As with any other deeply embedded prejudice, sexism is difficult to identify. When it is excavated for all to see, there is immediate resistance and denial. Instances of misogyny are often subtle and those who propagate them often do so without malicious intent. Such behaviors are commonly labelled microaggressions. These microaggressions emerge as comments that discreetly or unintentionally support a biased belief and are the result of “a substantial demographic skew” within any group. (Serio 2016) This behaviour is widespread and naturalized within our culture because of long-standing imbalances of power, privilege, and precedence that are only recently being challenged. Academia is no exception.
My dearest gays and lesbians —
I’ve loved you since before I even knew you. From a young age, I was drawn to your transgressive sexuality and gender expression, your courage to be yourselves in the face of oppression, your fabulous rainbows and your sensible shoes.
I’ve marched in your parades, joined and organized protests for your rights, volunteered with your local groups and worked for your most prominent national organization.
I’ve loved you fiercely and advocated for you tirelessly. But I’ve finally accepted the fact that you will never love me back because I’m a bisexual woman, and you have shown me time and again that you are not here for me or my community, despite the numerous disparities we face in comparison to you and the non-LGBTQ community.
Twitter, I hope you appreciate that I did this before my daily caffeine ritual.
On a more serious note, I’ve focused on articles that can be freely accessed. Some of these even have PDFs associated with them. Many have additional links (especially NASA and Youtube). Climate change is a rather messy, multidisciplinary topic so if you want clarification for any concepts and terminology, I’ve supplied additional sources.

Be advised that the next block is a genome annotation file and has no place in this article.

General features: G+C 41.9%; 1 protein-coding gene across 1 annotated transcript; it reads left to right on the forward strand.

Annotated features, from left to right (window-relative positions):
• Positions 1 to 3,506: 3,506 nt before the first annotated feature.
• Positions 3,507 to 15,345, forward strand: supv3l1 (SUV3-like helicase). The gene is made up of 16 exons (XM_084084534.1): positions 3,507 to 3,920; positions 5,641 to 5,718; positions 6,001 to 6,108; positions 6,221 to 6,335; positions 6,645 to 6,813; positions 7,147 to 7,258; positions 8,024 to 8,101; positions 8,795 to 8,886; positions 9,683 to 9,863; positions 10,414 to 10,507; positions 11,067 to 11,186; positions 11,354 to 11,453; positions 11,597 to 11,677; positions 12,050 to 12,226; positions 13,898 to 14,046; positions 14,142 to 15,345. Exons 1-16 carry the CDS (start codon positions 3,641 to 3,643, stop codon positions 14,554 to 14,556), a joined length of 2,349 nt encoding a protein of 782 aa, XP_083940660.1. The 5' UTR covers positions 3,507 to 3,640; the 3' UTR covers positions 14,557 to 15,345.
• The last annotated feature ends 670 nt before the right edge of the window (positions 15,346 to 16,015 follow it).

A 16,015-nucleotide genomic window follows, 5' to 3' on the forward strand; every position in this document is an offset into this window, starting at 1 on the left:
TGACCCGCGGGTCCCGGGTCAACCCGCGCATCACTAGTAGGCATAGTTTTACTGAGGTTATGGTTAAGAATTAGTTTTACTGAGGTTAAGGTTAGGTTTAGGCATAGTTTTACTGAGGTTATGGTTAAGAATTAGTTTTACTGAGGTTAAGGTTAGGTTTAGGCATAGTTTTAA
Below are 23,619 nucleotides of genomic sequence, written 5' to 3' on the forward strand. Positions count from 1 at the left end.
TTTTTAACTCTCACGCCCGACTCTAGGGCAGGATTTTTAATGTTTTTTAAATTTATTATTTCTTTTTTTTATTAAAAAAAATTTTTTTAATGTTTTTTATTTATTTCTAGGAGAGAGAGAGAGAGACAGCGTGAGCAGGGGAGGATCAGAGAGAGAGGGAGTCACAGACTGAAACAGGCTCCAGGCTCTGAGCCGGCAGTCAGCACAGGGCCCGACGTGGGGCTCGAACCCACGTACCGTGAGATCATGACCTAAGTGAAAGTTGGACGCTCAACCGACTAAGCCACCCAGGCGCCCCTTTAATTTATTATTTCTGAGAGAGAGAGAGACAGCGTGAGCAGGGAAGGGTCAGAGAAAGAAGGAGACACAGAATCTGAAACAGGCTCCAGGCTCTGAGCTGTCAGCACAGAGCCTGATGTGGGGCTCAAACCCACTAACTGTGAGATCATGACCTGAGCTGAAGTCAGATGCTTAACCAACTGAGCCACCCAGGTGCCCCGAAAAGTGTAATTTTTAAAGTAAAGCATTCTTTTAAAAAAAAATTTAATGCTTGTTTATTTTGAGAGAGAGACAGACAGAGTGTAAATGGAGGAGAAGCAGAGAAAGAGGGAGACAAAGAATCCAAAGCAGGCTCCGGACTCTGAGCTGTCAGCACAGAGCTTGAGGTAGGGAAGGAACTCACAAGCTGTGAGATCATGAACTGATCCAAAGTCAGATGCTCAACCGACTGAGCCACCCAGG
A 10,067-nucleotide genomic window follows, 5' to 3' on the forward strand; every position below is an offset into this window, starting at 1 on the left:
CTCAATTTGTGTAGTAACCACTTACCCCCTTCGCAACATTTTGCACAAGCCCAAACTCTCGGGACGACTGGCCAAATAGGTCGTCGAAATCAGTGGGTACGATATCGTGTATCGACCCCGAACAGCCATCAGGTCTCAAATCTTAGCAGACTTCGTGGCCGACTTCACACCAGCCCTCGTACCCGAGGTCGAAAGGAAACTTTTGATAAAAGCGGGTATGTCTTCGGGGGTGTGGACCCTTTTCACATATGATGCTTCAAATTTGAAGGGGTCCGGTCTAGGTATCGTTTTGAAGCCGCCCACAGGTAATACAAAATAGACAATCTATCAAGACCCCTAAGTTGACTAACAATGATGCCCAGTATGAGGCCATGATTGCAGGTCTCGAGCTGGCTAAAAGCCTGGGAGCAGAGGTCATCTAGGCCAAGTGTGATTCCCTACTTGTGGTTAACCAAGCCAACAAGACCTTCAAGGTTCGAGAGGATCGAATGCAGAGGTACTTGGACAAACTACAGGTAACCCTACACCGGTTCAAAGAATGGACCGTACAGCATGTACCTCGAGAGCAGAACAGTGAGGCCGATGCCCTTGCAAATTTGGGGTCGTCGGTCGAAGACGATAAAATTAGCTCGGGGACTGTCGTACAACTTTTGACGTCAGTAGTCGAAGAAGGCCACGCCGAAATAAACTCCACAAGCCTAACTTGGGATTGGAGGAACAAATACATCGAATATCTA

Australian National University. “Humans have caused climate change for 180 years.” ScienceDaily. http://www.sciencedaily.com/releases/2016/08/160824135035.htm (accessed January 7, 2017).
California State University, Monterey Bay. “Study examines ocean acidification effects on rockfish, a key California marine prey base.” ScienceDaily. http://www.sciencedaily.com/releases/2017/01/170105213314.htm (accessed January 7, 2017).
Carnegie Institution. “Tree die-off triggered by hotter temperatures.” ScienceDaily. http://www.sciencedaily.com/releases/2013/02/130211135005.htm (accessed January 7, 2017).
Duke University. “Tenfold jump in green tech needed to meet global emissions targets: Green innovations must be developed and spread globally 10 times faster than in the past if we are to limit warming to below the Paris Agreement’s 2 degrees C target.” ScienceDaily. http://www.sciencedaily.com/releases/2017/01/170103152452.htm (accessed January 7, 2017).
Durham University. “Strong effects of climate change on common bird populations in both Europe and the USA.” ScienceDaily. http://www.sciencedaily.com/releases/2016/03/160331154009.htm (accessed January 7, 2017).
Earth Science Communications Team. “Global Temperature.” Last modified January 3, 2017. Accessed January 7, 2017. http://climate.nasa.gov/vital-signs/global-temperature/
PLOS. “Climate change is already causing widespread local extinction in plant and animal species.” ScienceDaily. http://www.sciencedaily.com/releases/2016/12/161208152136.htm (accessed January 7, 2017).
Senckenberg Research Institute and Natural History Museum. “Domino effect: The loss of plant species triggers the extinction of animals.” ScienceDaily. http://www.sciencedaily.com/releases/2017/01/170104103920.htm (accessed January 7, 2017).
University of Alabama Huntsville. “2016 Edges 1998 as Warmest Year on Record.” ScienceDaily. http://www.sciencedaily.com/releases/2017/01/170104130257.htm (accessed January 7, 2017).